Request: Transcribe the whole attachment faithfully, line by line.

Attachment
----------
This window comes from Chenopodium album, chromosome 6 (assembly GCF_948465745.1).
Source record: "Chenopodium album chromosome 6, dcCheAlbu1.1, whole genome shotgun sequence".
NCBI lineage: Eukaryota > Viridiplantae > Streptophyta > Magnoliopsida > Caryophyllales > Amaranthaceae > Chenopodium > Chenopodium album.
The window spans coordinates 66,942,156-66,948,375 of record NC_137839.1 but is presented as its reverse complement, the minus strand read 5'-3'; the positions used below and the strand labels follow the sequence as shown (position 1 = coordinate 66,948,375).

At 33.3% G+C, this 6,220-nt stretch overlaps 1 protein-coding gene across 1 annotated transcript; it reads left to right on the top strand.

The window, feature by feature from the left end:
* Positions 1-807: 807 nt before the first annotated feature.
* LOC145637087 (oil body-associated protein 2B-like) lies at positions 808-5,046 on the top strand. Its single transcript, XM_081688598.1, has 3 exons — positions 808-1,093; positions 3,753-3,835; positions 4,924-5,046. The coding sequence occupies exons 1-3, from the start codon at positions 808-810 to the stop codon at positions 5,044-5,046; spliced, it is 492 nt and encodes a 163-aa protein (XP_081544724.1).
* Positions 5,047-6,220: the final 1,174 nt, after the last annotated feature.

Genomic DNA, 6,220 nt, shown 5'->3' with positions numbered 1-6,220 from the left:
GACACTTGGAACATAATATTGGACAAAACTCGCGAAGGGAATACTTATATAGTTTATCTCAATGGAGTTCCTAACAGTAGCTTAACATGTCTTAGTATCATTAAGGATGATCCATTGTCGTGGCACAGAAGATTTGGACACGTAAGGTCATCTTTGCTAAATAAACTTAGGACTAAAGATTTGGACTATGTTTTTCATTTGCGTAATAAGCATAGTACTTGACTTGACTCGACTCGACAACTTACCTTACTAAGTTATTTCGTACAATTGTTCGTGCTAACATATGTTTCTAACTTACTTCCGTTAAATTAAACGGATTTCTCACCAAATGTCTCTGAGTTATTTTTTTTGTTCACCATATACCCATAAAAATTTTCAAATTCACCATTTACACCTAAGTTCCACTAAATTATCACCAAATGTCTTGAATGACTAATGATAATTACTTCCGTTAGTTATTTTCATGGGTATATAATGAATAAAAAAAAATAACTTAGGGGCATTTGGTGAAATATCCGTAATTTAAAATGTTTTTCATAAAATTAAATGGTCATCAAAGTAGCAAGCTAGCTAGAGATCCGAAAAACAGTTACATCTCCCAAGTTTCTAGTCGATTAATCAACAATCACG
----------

This window comes from Chenopodium album, chromosome 6 (assembly GCF_948465745.1).
Source record: "Chenopodium album chromosome 6, dcCheAlbu1.1, whole genome shotgun sequence".
NCBI lineage: Eukaryota > Viridiplantae > Streptophyta > Magnoliopsida > Caryophyllales > Amaranthaceae > Chenopodium > Chenopodium album.
The window spans coordinates 66,942,156-66,948,375 of record NC_137839.1 but is presented as its reverse complement, the minus strand read 5'-3'; the positions used below and the strand labels follow the sequence as shown (position 1 = coordinate 66,948,375).

At 33.3% G+C, this 6,220-nt stretch overlaps 1 protein-coding gene across 1 annotated transcript; it reads left to right on the top strand.

The window, feature by feature from the left end:
* Positions 1-807: 807 nt before the first annotated feature.
* LOC145637087 (oil body-associated protein 2B-like) lies at positions 808-5,046 on the top strand. Its single transcript, XM_081688598.1, has 3 exons — positions 808-1,093; positions 3,753-3,835; positions 4,924-5,046. The coding sequence occupies exons 1-3, from the start codon at positions 808-810 to the stop codon at positions 5,044-5,046; spliced, it is 492 nt and encodes a 163-aa protein (XP_081544724.1).
* Positions 5,047-6,220: the final 1,174 nt, after the last annotated feature.

Genomic DNA, 6,220 nt, shown 5'->3' with positions numbered 1-6,220 from the left:
GACACTTGGAACATAATATTGGACAAAACTCGCGAAGGGAATACTTATATAGTTTATCTCAATGGAGTTCCTAACAGTAGCTTAACATGTCTTAGTATCATTAAGGATGATCCATTGTCGTGGCACAGAAGATTTGGACACGTAAGGTCATCTTTGCTAAATAAACTTAGGACTAAAGATTTGGACTATGTTTTTCATTTGCGTAATAAGCATAGTACTTGACTTGACTCGACTCGACAACTTACCTTACTAAGTTATTTCGTACAATTGTTCGTGCTAACATATGTTTCTAACTTACTTCCGTTAAATTAAACGGATTTCTCACCAAATGTCTCTGAGTTATTTTTTTTGTTCACCATATACCCATAAAAATTTTCAAATTCACCATTTACACCTAAGTTCCACTAAATTATCACCAAATGTCTTGAATGACTAATGATAATTACTTCCGTTAGTTATTTTCATGGGTATATAATGAATAAAAAAAAATAACTTAGGGGCATTTGGTGAAATATCCGTAATTTAAAATGTTTTTCATAAAATTAAATGGTCATCAAAGTAGCAAGCTAGCTAGAGATCCGAAAAACAGTTACATCTCCCAAGTTTCTAGTCGATTAATCAACAATCACG